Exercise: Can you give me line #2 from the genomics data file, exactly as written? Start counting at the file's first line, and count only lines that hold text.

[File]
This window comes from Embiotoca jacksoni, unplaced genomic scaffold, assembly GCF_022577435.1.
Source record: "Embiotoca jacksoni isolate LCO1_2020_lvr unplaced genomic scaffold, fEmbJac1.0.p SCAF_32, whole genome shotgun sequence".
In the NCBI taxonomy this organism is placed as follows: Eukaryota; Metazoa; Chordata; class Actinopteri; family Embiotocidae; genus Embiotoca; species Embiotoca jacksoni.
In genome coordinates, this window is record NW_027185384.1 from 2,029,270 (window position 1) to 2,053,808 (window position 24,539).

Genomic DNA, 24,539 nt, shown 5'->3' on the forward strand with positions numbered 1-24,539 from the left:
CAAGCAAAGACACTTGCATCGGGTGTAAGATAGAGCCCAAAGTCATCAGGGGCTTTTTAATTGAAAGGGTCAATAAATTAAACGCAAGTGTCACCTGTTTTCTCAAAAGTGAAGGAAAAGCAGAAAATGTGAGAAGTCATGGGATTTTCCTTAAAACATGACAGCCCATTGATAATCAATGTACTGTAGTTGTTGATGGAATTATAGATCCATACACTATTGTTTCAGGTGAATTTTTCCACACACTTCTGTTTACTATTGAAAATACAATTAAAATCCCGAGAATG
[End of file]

Source record: "Embiotoca jacksoni isolate LCO1_2020_lvr unplaced genomic scaffold, fEmbJac1.0.p SCAF_32, whole genome shotgun sequence".